There's no sense in becoming a pack rat if you don't need to. While the legal requirements to retain records are complex, you're probably safe in dumping those 1984 vacation-day requests. Still, knowing which records to save or toss can be critical to your business, particularly in defending against a lawsuit.
Example: A part-time art teacher was recently able to get his age and sex discrimination lawsuit to a jury, in part because the school district had destroyed some of the paperwork from the hiring process despite the federal requirement that it be retained for two years. (Byrnie v. Town of Cromwell, No. 99-9389, 2nd Cir., 2001)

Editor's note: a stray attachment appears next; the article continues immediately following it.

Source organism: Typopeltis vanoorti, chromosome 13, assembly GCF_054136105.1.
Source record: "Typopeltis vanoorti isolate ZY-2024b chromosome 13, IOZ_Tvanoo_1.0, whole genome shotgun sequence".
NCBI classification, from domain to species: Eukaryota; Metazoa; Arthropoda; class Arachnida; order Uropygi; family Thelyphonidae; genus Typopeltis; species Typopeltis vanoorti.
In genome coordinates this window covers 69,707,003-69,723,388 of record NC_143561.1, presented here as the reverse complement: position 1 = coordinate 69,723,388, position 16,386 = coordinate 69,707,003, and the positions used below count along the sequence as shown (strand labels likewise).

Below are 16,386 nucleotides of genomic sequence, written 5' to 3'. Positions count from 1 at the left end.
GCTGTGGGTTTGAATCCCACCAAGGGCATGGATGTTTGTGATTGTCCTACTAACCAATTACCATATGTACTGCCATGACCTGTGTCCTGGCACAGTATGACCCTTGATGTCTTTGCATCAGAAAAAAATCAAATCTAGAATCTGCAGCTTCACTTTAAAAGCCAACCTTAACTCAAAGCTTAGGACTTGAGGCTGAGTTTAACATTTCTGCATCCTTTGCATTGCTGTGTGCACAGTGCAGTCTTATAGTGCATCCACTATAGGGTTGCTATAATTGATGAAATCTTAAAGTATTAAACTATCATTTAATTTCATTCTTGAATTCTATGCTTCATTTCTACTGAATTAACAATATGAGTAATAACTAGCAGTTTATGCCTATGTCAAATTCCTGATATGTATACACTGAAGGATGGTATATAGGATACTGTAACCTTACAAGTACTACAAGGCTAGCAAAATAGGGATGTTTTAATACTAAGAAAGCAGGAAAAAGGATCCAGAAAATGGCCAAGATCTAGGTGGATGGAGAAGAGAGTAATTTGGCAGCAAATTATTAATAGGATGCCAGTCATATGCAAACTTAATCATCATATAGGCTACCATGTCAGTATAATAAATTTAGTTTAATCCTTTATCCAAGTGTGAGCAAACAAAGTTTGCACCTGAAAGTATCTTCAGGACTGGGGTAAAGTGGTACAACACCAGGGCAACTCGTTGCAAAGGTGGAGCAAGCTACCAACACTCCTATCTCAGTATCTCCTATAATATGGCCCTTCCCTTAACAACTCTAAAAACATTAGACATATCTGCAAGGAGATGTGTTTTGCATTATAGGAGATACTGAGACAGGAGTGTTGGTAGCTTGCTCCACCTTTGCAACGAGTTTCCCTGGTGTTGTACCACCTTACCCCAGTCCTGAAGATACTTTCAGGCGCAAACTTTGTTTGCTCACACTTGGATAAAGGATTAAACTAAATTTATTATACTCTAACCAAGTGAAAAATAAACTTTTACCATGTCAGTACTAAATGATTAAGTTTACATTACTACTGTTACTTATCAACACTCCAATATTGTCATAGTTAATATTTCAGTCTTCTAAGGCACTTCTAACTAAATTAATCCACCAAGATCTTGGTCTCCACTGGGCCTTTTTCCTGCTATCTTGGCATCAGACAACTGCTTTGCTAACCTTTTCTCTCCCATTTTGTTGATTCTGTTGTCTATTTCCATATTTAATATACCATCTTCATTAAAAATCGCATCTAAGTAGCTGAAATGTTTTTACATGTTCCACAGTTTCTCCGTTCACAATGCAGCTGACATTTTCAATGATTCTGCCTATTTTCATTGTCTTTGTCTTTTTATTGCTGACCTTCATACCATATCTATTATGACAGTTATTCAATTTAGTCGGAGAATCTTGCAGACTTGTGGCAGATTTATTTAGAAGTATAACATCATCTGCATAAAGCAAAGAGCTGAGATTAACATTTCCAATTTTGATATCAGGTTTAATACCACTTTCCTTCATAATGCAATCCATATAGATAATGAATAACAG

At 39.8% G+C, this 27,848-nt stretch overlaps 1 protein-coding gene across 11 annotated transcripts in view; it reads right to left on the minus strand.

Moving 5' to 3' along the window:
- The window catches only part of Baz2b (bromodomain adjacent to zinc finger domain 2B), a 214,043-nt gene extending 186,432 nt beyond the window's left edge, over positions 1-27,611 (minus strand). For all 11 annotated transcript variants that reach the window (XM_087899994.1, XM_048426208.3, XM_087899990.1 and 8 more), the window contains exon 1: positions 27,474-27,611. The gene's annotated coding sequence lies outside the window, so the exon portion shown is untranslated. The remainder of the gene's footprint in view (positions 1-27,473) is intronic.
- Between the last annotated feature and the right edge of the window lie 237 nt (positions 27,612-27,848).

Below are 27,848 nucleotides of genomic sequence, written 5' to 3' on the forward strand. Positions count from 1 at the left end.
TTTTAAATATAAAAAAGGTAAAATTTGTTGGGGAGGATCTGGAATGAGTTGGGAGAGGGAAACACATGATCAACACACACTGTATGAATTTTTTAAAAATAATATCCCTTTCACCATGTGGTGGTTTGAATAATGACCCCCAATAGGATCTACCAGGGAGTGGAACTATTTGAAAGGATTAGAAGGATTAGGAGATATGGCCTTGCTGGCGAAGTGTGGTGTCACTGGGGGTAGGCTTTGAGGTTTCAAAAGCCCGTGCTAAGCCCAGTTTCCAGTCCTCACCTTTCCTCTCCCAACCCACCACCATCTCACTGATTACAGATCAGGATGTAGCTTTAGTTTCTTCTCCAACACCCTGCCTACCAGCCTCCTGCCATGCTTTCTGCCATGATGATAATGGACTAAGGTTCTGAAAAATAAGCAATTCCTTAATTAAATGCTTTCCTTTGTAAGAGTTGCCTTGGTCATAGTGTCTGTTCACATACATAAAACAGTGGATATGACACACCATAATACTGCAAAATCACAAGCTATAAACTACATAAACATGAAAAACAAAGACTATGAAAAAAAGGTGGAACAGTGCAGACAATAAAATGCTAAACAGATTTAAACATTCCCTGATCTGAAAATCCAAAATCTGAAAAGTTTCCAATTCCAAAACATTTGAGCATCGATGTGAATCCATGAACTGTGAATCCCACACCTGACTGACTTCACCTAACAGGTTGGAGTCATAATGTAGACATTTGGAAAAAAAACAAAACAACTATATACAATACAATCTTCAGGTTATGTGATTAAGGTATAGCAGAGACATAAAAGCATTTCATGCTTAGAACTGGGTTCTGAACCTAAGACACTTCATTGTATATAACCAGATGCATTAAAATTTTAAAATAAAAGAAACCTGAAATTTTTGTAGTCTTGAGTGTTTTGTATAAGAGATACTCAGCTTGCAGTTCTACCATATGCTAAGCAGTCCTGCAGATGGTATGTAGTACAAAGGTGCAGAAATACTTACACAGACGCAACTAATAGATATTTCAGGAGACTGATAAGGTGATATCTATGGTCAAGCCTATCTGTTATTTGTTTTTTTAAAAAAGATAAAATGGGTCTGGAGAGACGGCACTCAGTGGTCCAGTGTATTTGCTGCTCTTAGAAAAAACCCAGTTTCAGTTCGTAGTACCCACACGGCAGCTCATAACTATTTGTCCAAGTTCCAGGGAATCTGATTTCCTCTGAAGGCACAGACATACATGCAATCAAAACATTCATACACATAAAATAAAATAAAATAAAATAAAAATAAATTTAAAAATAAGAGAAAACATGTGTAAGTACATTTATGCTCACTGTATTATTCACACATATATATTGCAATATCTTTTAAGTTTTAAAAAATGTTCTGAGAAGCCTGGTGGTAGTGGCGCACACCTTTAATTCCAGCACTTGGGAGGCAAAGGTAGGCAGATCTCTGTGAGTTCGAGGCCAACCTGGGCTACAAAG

A general rule: When in doubt, don't throw it out. Here's a snapshot of the major requirements under federal employment laws:
. Under the Fair Labor Standards Act (FLSA) you must:
- For at least two years, keep basic employment and earning records like timecards, wage-rate...(register to read more)
- Disciplining an incompetent admin
- Avoid bad hires and bad lawsuits by testing for job skills before hiring
- OK to broach retirement option before layoff
- Arbitration agreement silent on class actions? Then, court says, they're not allowed
- Must you pay for employees' work boots and other personal safety gear?